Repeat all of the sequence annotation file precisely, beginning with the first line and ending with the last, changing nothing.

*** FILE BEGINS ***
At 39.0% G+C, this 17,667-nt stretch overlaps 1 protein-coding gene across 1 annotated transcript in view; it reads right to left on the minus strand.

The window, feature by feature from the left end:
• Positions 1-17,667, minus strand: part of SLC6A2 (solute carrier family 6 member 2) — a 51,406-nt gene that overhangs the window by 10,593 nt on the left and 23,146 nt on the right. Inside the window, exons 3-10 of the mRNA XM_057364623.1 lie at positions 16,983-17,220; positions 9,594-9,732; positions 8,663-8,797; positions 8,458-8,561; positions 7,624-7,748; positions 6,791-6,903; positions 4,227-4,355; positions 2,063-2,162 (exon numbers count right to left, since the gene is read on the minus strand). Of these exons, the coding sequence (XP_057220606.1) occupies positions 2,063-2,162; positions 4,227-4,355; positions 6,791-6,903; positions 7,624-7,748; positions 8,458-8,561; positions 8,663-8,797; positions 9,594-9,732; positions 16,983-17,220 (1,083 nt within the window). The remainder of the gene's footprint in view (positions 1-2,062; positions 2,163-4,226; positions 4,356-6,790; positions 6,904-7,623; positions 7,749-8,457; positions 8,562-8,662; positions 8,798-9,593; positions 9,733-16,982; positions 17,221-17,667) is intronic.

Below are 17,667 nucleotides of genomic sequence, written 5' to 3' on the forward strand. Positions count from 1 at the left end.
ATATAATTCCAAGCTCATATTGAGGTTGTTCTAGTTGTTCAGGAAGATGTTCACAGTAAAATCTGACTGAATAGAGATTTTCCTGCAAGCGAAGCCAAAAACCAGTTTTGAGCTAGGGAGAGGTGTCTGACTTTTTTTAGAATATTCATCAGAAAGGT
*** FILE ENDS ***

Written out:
At 39.0% G+C, this 17,667-nt stretch overlaps 1 protein-coding gene across 1 annotated transcript in view; it reads right to left on the minus strand.

The window, feature by feature from the left end:
• Positions 1-17,667, minus strand: part of SLC6A2 (solute carrier family 6 member 2) — a 51,406-nt gene that overhangs the window by 10,593 nt on the left and 23,146 nt on the right. Inside the window, exons 3-10 of the mRNA XM_057364623.1 lie at positions 16,983-17,220; positions 9,594-9,732; positions 8,663-8,797; positions 8,458-8,561; positions 7,624-7,748; positions 6,791-6,903; positions 4,227-4,355; positions 2,063-2,162 (exon numbers count right to left, since the gene is read on the minus strand). Of these exons, the coding sequence (XP_057220606.1) occupies positions 2,063-2,162; positions 4,227-4,355; positions 6,791-6,903; positions 7,624-7,748; positions 8,458-8,561; positions 8,663-8,797; positions 9,594-9,732; positions 16,983-17,220 (1,083 nt within the window). The remainder of the gene's footprint in view (positions 1-2,062; positions 2,163-4,226; positions 4,356-6,790; positions 6,904-7,623; positions 7,749-8,457; positions 8,562-8,662; positions 8,798-9,593; positions 9,733-16,982; positions 17,221-17,667) is intronic.

Below are 17,667 nucleotides of genomic sequence, written 5' to 3' on the forward strand. Positions count from 1 at the left end.
ATATAATTCCAAGCTCATATTGAGGTTGTTCTAGTTGTTCAGGAAGATGTTCACAGTAAAATCTGACTGAATAGAGATTTTCCTGCAAGCGAAGCCAAAAACCAGTTTTGAGCTAGGGAGAGGTGTCTGACTTTTTTTAGAATATTCATCAGAAAGGT